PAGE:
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13News Now Investigates: Arrests are unlikely as car thefts surge

Police in Hampton Roads made arrests in just about 4% of the reported car theft cases last year, based on data.

NORFOLK, Va. — Police are sounding the alarm when it comes to stolen cars as thieves show no signs of letting off the gas.

Based on arrest data, there's very little chance car thieves will ever be charged for the crime.

There have been 1,044 reports of stolen vehicles this year in Norfolk, according to the city's CrimeMap

Thieves stole an average of six cars a day in Norfolk during the month of August.

Credit: Dan Kennedy

Car thefts this year are up 32% in Virginia Beach and 14% in Portsmouth, based on the most recent data available. 

Portsmouth police are now urging drivers to go a step beyond just locking their car doors. They say to invest in a steering wheel lock, too.

Investigators in Portsmouth have recovered four of the six vehicles stolen in the past week, but finding probable cause and making arrests can be more difficult.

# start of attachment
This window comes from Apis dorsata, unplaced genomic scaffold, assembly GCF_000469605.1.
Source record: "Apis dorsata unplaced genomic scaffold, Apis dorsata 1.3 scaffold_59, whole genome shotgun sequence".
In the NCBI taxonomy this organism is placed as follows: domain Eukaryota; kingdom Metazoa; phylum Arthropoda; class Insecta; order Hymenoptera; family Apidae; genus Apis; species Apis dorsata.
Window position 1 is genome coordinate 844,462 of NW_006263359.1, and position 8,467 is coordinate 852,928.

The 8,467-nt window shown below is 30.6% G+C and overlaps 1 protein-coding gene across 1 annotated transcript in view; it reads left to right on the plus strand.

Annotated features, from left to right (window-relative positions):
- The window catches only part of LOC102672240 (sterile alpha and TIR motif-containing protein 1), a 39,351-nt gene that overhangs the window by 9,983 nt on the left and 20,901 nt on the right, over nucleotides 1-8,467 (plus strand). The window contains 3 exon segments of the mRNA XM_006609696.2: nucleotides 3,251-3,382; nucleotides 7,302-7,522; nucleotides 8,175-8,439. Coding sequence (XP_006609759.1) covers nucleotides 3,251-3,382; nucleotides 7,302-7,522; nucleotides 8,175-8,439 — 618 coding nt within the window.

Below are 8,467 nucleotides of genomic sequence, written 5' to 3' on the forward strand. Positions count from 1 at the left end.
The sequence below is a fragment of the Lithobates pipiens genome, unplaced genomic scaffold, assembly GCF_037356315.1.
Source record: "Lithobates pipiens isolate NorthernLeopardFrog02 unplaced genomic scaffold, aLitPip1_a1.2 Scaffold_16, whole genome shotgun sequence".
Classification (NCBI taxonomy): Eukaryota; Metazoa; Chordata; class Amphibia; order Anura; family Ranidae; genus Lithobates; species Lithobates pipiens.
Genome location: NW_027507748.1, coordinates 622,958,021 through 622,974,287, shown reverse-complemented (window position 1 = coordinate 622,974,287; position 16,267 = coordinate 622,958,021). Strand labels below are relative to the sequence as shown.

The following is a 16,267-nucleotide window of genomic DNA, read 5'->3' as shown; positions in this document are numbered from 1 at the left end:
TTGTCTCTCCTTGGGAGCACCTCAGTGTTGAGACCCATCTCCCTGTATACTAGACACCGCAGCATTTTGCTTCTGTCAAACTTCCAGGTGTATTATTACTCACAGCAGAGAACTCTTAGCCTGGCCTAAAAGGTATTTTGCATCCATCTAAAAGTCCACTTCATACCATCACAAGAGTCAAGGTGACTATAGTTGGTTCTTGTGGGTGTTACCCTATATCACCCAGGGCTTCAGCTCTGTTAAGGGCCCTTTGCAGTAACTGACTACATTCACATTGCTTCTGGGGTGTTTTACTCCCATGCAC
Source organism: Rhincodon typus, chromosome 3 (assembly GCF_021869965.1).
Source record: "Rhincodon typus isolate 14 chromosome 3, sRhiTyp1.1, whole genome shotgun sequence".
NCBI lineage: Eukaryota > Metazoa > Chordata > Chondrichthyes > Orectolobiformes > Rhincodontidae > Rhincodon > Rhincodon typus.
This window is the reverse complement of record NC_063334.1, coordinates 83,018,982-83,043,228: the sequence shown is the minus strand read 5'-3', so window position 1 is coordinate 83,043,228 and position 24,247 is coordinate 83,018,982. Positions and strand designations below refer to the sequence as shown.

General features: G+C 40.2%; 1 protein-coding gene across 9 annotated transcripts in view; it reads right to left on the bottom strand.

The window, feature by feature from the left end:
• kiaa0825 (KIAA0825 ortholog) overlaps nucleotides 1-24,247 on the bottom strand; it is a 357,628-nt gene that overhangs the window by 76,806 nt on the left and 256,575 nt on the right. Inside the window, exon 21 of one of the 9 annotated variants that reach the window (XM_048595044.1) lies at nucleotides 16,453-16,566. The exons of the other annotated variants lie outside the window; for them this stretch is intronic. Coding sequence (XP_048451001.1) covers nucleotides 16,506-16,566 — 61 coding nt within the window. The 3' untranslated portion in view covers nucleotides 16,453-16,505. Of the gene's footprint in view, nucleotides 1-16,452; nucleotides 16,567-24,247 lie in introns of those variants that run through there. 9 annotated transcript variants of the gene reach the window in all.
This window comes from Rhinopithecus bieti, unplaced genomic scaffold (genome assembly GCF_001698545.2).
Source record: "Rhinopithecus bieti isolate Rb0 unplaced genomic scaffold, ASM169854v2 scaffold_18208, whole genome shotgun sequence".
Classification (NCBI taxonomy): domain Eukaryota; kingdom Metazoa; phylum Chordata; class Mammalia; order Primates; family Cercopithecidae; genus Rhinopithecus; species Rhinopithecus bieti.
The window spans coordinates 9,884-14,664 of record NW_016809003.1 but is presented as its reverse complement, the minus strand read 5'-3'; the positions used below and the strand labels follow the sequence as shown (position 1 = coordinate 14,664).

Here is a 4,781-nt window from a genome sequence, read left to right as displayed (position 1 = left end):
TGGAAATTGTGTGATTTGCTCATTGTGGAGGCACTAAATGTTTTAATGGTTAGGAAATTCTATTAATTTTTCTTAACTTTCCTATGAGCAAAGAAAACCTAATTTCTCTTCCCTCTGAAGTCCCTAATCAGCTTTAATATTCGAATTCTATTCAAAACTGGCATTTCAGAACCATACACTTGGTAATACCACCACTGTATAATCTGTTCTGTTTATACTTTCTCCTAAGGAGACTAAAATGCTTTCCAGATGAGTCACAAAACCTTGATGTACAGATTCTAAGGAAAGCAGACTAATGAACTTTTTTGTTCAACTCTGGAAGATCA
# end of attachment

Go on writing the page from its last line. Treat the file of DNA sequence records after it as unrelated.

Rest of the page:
There were 3,549 reports of stolen cars in 2021 across the seven cities of Hampton Roads. Police made just 147 arrests for the crime last year, according to the Virginia State Police annual 'Crime in Virginia' report.

That's a clearance rate of 4%.

Police say suspects are targeting Kia and Hyundai vehicles in particular, which have a vulnerability that makes them easier to steal.

When we last spoke to police officers and a mechanic to find ways to protect your car from theft, here are some of the tips we got:

  • Lock your car doors and never leave your car running while unattended
  • Roll your windows up when you get out of the car, even if you're just stepping into a store for a few minutes
  • You can deter thieves by installing a visible home surveillance
  • You can put a simple GPS tracker in the glove box or center console
  • You can install an "alarm kill switch" that cuts your car's power with the flip of a switch


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